I've been reacquainted with two old friends this week leading me to believe that the more you've seen each other through, the better friends you are. Both friends have seen me through some extremes.
Gareth, who's over in Australia with his family for a bat mitzvah, was about when my father died. We've known each other for nearly twenty years. I remember him coming down to Surrey to stay with me when I was looking after a friend's house and cats a few weeks after Dad had passed. He was just around the place, checking up on me, making sure that the zombie I'd turned into wasn't doing anything too silly. I don't remember anything more than the gesture was appreciated - a lot of my friends weren't too good at dealing with death at the time.
Fifteen years on, Gareth is still Gareth. He has a small pot where a washboard used to be, there's more grey in his hair that there was. The jokes are still awful. But he still has his mobile clipped to his belt, his clothing is still of your mid range department store lines - shirt tucked into his jeans, sensible shoes, nothing fashionable, but nothing objectionable either. All very comforting stuff. His quick fire mouth has been passed on to his nine-year-old daughter, who stangely has all of his mannerisms, the best of his looks and all of his guile.
Gareth's wife, Georgina, would be a close and constant friend if she lived here instead of in the UK. Her warm presence, down to earth nature and love of family have kept them together, happily married for twelve years now. I don't think I could cope with Gareth's dark side, reliance on convention and sheer bloody mindedness. Georgina and I met on the steps of the registry office at their civil wedding. We summed each other up and asked "who are you?" She was the bride. I was Gareth's - um, err - old friend (after a brief fling two years before Gareth and I worked out things were better being friends) She and I have get on like a house on fire. We're good at ganging up on Gareth - it's easy to do - we both know him very well.
Spending time with them on Wednesday night was like falling into an old armchair by the fire. It was a lovely quiet night, spend with a bottle of wine catching up on the last four years since I was last over in the UK.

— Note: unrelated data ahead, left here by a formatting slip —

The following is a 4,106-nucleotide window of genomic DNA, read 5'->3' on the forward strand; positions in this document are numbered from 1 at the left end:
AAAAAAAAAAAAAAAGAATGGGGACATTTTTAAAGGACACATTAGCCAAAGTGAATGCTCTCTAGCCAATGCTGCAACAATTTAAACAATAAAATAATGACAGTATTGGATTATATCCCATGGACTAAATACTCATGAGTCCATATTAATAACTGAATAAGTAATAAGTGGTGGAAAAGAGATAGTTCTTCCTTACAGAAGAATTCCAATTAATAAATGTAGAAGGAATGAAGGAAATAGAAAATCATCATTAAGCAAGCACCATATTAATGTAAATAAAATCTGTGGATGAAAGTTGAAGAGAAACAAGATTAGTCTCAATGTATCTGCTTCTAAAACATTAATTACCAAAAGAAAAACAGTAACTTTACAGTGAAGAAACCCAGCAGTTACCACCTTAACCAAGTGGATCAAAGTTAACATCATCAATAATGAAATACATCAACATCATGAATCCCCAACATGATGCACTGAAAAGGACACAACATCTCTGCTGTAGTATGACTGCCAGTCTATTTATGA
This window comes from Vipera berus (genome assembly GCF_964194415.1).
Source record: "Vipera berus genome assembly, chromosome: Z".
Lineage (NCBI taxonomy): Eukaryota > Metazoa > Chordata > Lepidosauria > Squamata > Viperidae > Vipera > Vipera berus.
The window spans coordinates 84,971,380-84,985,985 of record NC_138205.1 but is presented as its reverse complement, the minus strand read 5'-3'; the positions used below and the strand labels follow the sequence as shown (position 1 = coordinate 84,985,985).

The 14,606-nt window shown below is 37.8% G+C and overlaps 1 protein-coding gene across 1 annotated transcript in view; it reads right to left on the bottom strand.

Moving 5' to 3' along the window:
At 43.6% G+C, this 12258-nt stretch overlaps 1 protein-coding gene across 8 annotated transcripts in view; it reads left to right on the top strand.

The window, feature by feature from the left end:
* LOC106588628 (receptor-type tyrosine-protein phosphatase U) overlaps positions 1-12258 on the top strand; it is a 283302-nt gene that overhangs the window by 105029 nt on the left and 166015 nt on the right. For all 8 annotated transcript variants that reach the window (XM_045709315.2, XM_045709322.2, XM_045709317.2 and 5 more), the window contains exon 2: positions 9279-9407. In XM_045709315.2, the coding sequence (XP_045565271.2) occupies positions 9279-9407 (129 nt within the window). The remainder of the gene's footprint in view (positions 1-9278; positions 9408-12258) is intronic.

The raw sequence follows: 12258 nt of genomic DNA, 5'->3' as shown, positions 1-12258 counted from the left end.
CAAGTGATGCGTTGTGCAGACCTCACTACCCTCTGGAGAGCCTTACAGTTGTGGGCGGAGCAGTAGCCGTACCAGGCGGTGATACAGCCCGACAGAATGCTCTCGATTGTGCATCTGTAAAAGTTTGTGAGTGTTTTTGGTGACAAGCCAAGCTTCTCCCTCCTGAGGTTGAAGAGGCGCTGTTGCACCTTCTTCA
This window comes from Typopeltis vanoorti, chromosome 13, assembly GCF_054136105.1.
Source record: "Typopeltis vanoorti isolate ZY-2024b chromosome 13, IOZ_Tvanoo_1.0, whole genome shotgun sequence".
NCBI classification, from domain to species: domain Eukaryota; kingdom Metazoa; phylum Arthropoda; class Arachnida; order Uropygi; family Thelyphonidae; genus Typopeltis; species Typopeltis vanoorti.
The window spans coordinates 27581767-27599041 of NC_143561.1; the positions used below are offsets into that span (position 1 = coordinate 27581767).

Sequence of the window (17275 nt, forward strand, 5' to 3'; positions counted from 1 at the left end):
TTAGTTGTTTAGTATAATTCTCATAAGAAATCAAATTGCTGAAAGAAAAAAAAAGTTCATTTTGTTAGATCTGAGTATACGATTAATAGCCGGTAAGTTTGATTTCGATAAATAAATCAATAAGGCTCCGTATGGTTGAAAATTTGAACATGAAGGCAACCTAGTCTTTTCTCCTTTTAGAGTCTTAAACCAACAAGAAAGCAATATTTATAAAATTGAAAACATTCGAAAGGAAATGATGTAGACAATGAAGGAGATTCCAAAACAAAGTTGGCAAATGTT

I find a lot of comfort in the constant nature of this friendship. We don't talk often ,but they are always there.
The following morning, Reindert walks back in.
You are always going to bond with somebody you nearly get arrested with.
The halls of Tin Can, String and Whistle haven't been the same since he left, and I've enjoyed watching the ripple effect him being around has had on the guys around me.
Reindert's a bit of an enigma. A bit strange to look at, Popeye often calls him the "Great, bald, Dutch, white worm". Even I'll admit that Reindert is a bit odd - I mean he runs a marathon a month. How odd do you want? He also is bald, by choice, thankfully not favouring the comb over his father wears back in Holland. I don't think he produces melanin either - being a fetching shade of eggshell all year round. There is a legend around the traps that when he announced he was going to Uluru to see the rock, self tanning lotion was put into his moisturiser that he was forever rubbing into his head. The aforesaid moisturiser tube was taken away with a note left for him saying "Can't having you go to Ayre's Rock looking like Ayre's Rock...."
Having him around for the next ten days is great. I've stopped bouncing around like Tigger chanting "I've got me mate back." Things have settled back to where we were before he left.
Reindert was the one who got me into running. He was the one who said I could do a half marathon, and the one who saw me across the finish line of the Adelaide half marathon.We also took a trip to transport the Grounded Dutchman's Landcruiser back from Newcastle to Melbourne after his accident - via Parkes, Dubbo, Wagga Wagga and lastly Rutherglen - where the near arrest took place. (Don't ask - how we got the Landcruiser up to 117 in a hundred zone I do not know, and don't ask me how he blew just on the limit and I was well under...).
Many people will say Reindert is one of the most generous people they know - one of the few in senior management who is truly guiding, inspirational and encouraging. There aren't enough people like him about.
I'm still a bit amazed that he's singled me out a a friend.
Unfortunately he's been called to Sydney for business for this part of his trip - we were rather looking forward to a night at beer club followed by a meal at a favorite cheap Malaysian restaurant - then churros. All not on the diet, but it doesn't happen often. I think he's as disappointed as I am. Will just have to catch up on a visit to the wineries of the Yarra Valley on Sunday. And do the beer club, Sambal and Churros thing after work lets him out next week.
I'm just seeking comfort in the fact that some much loved people have returned. I'm glad I have people like this around. In this aspect of my life, I am blessed.
Card of the Blog: The King of Wands - an active, vital, creative man. Mastering creativity. Joy. Passion.
Kilometres walked since 29 January: 165 km
Kilometres run since 29 January: 98 km
Currently reading: Celebrity by Andrew O'Hagan, Ultramarathon Man by Dean Karnazes
Weight lost since 29 Jan: 1.7 kg